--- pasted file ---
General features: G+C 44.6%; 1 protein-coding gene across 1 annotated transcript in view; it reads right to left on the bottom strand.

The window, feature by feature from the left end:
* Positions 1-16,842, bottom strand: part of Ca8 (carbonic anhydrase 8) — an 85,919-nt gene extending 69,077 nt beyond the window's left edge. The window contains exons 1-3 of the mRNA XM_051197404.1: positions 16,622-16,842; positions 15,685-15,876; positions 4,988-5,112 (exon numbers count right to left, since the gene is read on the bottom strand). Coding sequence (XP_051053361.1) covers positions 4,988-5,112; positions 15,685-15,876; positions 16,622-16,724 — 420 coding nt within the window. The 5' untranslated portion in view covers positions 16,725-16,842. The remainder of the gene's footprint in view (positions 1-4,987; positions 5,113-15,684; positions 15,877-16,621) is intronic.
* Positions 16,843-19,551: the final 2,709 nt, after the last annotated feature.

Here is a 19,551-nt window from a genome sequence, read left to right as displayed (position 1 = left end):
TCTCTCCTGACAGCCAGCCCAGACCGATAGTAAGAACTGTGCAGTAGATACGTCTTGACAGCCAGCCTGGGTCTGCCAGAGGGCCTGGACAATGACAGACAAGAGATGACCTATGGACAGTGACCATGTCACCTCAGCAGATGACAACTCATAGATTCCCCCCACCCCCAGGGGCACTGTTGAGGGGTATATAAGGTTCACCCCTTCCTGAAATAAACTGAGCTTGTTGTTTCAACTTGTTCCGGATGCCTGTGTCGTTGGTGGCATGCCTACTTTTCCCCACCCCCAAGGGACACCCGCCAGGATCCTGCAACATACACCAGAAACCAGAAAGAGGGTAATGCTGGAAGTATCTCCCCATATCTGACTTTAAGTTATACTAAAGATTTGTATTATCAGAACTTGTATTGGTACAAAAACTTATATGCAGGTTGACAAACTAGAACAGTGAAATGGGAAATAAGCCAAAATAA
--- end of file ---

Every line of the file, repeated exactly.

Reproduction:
General features: G+C 44.6%; 1 protein-coding gene across 1 annotated transcript in view; it reads right to left on the bottom strand.

The window, feature by feature from the left end:
* Positions 1-16,842, bottom strand: part of Ca8 (carbonic anhydrase 8) — an 85,919-nt gene extending 69,077 nt beyond the window's left edge. The window contains exons 1-3 of the mRNA XM_051197404.1: positions 16,622-16,842; positions 15,685-15,876; positions 4,988-5,112 (exon numbers count right to left, since the gene is read on the bottom strand). Coding sequence (XP_051053361.1) covers positions 4,988-5,112; positions 15,685-15,876; positions 16,622-16,724 — 420 coding nt within the window. The 5' untranslated portion in view covers positions 16,725-16,842. The remainder of the gene's footprint in view (positions 1-4,987; positions 5,113-15,684; positions 15,877-16,621) is intronic.
* Positions 16,843-19,551: the final 2,709 nt, after the last annotated feature.

Here is a 19,551-nt window from a genome sequence, read left to right as displayed (position 1 = left end):
TCTCTCCTGACAGCCAGCCCAGACCGATAGTAAGAACTGTGCAGTAGATACGTCTTGACAGCCAGCCTGGGTCTGCCAGAGGGCCTGGACAATGACAGACAAGAGATGACCTATGGACAGTGACCATGTCACCTCAGCAGATGACAACTCATAGATTCCCCCCACCCCCAGGGGCACTGTTGAGGGGTATATAAGGTTCACCCCTTCCTGAAATAAACTGAGCTTGTTGTTTCAACTTGTTCCGGATGCCTGTGTCGTTGGTGGCATGCCTACTTTTCCCCACCCCCAAGGGACACCCGCCAGGATCCTGCAACATACACCAGAAACCAGAAAGAGGGTAATGCTGGAAGTATCTCCCCATATCTGACTTTAAGTTATACTAAAGATTTGTATTATCAGAACTTGTATTGGTACAAAAACTTATATGCAGGTTGACAAACTAGAACAGTGAAATGGGAAATAAGCCAAAATAA